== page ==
And, tell me, have you ever heard of a group called Feminists Against Censorship (see http://www.fiawol.demon.co.uk/FAC/ ) these are women who are opposed to other women demanding that (mostly male!) law makers pass legislation telling *them* what they can do with their own bodies!
As for Linda Lovelace's claims about in Deep Throat, firstly she must be an incredible actress to be able to perform as if she was enjoying it whilst "having a gun at her head" and secondly it was obviously such a traumatising event that, instead of going to the police, she made a sequel a couple of years later.
Finally, it's clear you have no idea what you're talking about because you bring up the tired old myth of snuff films that, despite over 40 years of searching, the FBI, the British Police and many other law enforcement agencies have *NEVER* found a single example of.
Before you tell people to "please go get the real facts", try getting some real facts yourself.
Since the Tracy Lords Case in the USA (she used a fake Drivers Licence to claim she was 20 instead of 15) they have had 18-USC-2257 which requires documentary proof to be kept on file to demonstrate that a performer is over 18 and thus a consenting adult.
Unfortunately in the UK it's much more subjective, to the extent that if even a *drawing* looks "under age" you can be prosecuted for child porn.
There was also the demand in Australia by some nutters who wanted pictures of women with small breasts banned because "well they look like children"...!!
@The Indomitable Gall
"Most films play their rape scenes for titillation"
Really? Care to cite some examples? I doubt you'll be able to because the BBFC guidelines state:
"A strict policy on sexual violence and rape is applied. Content which might eroticise or endorse sexual violence may require cuts at any classification level. This is more likely with video works than film because of the potential for replaying scenes out of context. Any association of sex with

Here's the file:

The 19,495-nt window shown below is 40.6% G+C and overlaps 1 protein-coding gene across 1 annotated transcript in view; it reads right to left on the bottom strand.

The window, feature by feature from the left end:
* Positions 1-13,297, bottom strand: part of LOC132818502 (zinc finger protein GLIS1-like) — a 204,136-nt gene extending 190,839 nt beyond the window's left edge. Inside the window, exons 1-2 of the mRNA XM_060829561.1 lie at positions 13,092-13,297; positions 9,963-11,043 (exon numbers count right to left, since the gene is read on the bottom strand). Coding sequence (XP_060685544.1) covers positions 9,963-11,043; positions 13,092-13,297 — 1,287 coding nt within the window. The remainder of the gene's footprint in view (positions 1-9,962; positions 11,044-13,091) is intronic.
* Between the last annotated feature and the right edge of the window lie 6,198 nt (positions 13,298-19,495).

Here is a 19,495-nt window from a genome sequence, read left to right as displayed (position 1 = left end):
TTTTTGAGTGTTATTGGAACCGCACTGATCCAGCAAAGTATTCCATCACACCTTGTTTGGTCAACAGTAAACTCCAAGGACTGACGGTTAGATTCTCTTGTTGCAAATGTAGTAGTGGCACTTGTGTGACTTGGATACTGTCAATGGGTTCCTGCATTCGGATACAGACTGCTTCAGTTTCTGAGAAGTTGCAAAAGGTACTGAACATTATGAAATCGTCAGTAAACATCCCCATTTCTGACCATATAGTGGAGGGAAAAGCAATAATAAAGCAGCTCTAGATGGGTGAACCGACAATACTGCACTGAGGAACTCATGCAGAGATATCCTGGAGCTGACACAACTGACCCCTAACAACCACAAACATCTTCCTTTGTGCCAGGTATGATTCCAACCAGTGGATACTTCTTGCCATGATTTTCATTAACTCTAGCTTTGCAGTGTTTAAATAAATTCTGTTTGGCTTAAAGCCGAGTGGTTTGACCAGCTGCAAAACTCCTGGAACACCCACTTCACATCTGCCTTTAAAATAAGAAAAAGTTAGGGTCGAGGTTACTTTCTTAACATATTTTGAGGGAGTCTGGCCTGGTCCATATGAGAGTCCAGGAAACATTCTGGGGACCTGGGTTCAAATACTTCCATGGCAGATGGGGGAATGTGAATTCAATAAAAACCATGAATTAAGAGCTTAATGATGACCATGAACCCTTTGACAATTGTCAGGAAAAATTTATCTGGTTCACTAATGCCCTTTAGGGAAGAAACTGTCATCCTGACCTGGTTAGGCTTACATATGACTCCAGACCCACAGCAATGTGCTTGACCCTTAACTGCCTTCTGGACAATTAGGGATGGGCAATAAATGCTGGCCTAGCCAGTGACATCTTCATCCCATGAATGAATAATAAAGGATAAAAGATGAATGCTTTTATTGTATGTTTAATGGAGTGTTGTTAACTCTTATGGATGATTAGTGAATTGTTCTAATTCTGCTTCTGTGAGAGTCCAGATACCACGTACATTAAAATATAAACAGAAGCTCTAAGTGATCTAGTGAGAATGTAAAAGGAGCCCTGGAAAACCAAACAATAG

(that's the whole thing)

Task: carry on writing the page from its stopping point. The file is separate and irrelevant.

non-consensual restraint, pain or humiliation may be cut."
As for "it could be that porn moulds the fantasies and desires that lead to sexual violent, and that once this genie is out of the bottle, you've got to keep feeding the beast to make sure it doesn't dine on the villagers...."
Ignoring the woefully mixed metaphor, you're just arguing for the Nanny State "Precautionary Principle" that "well, we don't *know* that this is bad, but we'll ban it anyway, just to be on the safe side".
@ "what about the children harmed in production?"
There is already a solution to that problem, or, at least, there was until the last Government in their final desperate attempts to grab votes in their "Won't Someone Think Of The Children" campaign put the kybosh on it by introducing the "Dangerous Drawings" Act whereby a complete fictitious drawing (ie not taken from life or a photograph of actual abuse) or even a 3d rendering of something that looks like a child became illegal.
Of course this was just another stupid and unenforceable law (like the Dangerous Pictures Act outlawing so-called Extreme Porn) but it made for good headlines in the tabloids.